Thursday, November 03, 2005
Presenting more in this series we call Mind Numbing Muppets - a Soundtracksforthem response from the underbelly of the keyboard to the kaleidoscope of dazzlingly silly cahnts who impose themselves on us via their access to the media.
Number 2: Gillian Evans
That skanky ho Mary Camden has sinned again. For long term viewers of Seventh Heaven, this can't come as much of a shock. Residing in the sort of television universe where the cliff-hanger ending of the first season was a camera close up of Mary's (Jessica Beil) face as she was handed a bottle of beer at a party. Viewers nerves were left painfully taut, fingers bitten to the quick as anticipation mounted as to wheter or not she would take a sip. Of course she did, and a personifcation of evil like no other was born.
The show operates as a thinly disguised public service announcement for the Christian right, it is the Brady Bunch without a hint of the kitsch value. From it's nauseatting opening tune of "where do you go?/when the world don't treat you right/the answer is home" you know you are settling in for an hour of overly wholesome lunacy. The show has been running for the past part of a decade now, for the most part on what seems like auto-pilot. Watching it can be a hugely frustrating affair. Throughout the first season the eldest son Mat provided the tense moments of familial tension with his developing smoking habit that was more Johnny Blue than Afghan Black. The most developed character biography focused around oven chained Annie's flirtation with gange, which of course in a series of flashbacks led to the death of several of her close friends. Her delayed admittance to drug use saw her marriage flounder on the rocks for a good two episodes, as a result the kids for some reason were made live in the garage. Since then moments of crisis have included Ruthie's addiction to bubble-gum, the fact that Simon an apparently health 20 year old is riding young ones left, right and centre. And worse, much worse the fact that Mary Camden who has was cast off to Alaska for developing a non-descript drug problem by her folks has, bless your self in anticipation: filed for divorce against her husband and left her kid to move to England. In a show where the dog Happy is the most rounded character this really is gripping material.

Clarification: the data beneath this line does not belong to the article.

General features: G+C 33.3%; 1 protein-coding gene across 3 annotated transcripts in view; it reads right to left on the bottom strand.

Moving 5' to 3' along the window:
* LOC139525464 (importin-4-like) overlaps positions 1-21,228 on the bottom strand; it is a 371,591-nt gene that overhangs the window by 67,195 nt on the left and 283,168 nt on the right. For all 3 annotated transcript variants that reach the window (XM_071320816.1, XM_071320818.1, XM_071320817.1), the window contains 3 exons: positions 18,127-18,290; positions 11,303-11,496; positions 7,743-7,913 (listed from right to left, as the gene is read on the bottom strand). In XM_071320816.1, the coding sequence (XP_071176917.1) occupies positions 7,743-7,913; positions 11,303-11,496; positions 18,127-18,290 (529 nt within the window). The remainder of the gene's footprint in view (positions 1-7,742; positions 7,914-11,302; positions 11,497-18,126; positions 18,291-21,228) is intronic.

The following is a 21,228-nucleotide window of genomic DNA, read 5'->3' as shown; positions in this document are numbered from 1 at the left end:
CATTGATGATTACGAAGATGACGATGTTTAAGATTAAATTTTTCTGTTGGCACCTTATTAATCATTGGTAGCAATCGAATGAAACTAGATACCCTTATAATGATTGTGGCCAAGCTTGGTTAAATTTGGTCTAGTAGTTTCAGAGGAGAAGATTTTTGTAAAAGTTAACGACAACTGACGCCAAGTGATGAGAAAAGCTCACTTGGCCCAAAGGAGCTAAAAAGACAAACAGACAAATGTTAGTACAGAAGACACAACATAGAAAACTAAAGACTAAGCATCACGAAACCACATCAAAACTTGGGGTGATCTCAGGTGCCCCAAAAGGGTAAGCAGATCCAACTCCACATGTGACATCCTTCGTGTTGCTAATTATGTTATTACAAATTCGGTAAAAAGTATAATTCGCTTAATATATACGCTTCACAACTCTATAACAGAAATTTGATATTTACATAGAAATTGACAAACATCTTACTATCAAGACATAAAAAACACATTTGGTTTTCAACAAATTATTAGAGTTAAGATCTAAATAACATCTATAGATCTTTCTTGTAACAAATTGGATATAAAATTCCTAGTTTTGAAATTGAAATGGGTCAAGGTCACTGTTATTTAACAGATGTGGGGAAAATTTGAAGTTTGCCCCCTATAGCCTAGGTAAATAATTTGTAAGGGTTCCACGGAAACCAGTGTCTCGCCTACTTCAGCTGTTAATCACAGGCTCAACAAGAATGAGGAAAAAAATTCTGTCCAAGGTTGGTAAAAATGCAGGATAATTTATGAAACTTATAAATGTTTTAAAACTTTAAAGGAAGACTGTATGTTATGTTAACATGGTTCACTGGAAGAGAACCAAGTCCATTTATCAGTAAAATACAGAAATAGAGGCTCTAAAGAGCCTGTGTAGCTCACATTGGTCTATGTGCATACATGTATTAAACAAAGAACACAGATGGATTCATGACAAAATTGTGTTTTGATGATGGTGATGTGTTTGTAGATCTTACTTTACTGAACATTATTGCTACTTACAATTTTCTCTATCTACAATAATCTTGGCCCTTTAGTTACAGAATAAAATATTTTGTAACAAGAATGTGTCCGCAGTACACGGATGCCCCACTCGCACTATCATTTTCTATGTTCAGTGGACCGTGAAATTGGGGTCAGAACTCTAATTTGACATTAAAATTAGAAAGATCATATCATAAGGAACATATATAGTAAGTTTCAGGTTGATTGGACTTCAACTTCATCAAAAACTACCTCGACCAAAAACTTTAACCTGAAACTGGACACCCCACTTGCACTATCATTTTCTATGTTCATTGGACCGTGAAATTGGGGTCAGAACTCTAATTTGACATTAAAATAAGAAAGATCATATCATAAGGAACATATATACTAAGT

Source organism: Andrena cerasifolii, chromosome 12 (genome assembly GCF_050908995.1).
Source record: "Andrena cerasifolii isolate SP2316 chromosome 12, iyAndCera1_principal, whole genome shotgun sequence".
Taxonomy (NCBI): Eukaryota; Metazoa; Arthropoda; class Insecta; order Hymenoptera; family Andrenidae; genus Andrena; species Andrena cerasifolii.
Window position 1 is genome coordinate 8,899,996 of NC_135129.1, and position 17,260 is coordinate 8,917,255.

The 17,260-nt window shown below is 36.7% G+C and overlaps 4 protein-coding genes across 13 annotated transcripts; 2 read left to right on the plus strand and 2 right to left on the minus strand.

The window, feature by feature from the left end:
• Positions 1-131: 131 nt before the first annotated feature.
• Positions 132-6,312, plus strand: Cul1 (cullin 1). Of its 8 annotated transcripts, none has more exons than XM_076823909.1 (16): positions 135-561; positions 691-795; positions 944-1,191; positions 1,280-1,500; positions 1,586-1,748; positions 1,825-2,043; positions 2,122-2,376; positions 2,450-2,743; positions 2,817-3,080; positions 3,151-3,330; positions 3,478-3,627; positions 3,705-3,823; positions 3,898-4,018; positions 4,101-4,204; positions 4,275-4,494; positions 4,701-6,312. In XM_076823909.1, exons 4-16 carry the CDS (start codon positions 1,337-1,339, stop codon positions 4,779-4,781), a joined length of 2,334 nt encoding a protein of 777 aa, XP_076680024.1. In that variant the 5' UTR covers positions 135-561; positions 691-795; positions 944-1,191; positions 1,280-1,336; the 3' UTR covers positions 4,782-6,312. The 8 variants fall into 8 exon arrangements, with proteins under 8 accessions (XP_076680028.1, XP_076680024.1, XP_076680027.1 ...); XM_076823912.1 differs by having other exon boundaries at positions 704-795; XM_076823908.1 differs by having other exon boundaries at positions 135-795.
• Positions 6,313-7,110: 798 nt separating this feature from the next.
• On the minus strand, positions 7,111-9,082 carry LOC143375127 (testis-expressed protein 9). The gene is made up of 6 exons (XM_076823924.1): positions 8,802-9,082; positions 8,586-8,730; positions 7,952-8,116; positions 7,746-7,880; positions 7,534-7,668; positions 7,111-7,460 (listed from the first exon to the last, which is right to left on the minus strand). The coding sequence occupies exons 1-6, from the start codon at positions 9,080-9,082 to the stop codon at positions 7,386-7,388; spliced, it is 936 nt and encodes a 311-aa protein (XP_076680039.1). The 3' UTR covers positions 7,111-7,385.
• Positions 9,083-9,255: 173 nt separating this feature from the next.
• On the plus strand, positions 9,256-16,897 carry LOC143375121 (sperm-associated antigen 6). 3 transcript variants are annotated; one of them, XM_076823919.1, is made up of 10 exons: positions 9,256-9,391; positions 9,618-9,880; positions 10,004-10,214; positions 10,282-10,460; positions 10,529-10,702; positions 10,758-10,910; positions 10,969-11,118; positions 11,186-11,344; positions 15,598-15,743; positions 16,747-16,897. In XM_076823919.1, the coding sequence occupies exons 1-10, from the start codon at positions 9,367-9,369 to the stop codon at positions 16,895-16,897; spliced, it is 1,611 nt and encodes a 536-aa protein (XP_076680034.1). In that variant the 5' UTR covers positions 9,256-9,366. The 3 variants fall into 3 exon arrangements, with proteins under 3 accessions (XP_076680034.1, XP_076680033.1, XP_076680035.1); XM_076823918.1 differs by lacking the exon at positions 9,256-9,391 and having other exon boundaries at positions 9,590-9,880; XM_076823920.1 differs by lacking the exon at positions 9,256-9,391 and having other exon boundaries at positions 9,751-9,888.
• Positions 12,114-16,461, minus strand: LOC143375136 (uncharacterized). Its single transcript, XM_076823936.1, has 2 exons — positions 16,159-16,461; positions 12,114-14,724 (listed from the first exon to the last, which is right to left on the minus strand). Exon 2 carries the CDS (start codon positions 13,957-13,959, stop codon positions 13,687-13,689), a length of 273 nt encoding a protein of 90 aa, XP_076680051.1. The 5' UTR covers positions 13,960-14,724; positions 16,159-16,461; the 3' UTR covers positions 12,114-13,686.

Really, one would really have to hope that the writers of this show are a bunch of college drop out, stoner wasterals lost in this fabric of irony they have pulled over the eyes of the TV networks, the christian right and viewers. But really, I'm left terrified and shaking with the sort of gut pains that only an infestation of maggots can give that - no - this show is for real. It is increasinlgy over stretching itself, with the Camdens house rivalling Home and Away's Pipa's at the height of its use by transitional kids. Two of the "sinners" that currently reside there have developed an odd obsession with the suddenly buxom Ruthie - stalking her on dates, sabataging relationships and eavesdropping on phone calls. But for a show where a 14 year old girl is regularly stalked by two grown men without comment, it really does have an astutely didactic effect. It does exactly what it says on the tin presenting the family as the pivotal social unit in society. Apart from the fact that the Camdens who have blatently closed their eyes to 40 years of birth control have popped a set of twin sprogs who erriely talk in constant unison. If only the writers would transform theses twins into the offspring of Satan spawned in the heart of WASP-ish America, let the local Marilon Manson militia defecate on Rev. Camden's altar then perhaps no more Sunday dinners would be ruined by stumbling across this show on tv and the accompanying desire to slit my throat.
About Soundtracksforthem specialises in iconoclastic takes on culture, politics, and more shite from the underbelly of your keyboard. A still-born group blog with a recent surge of different contributers but mainly maintained by James R. Big up all the contributers and posse regardless of churn out rate: Kyle Browne, Reeuq, Cogsy, Chief, X-ie phader/Krossie, Howard Devoto, Dara, Ronan and Mark Furlong. Send your wishes and aspirations to antropheatgmail.com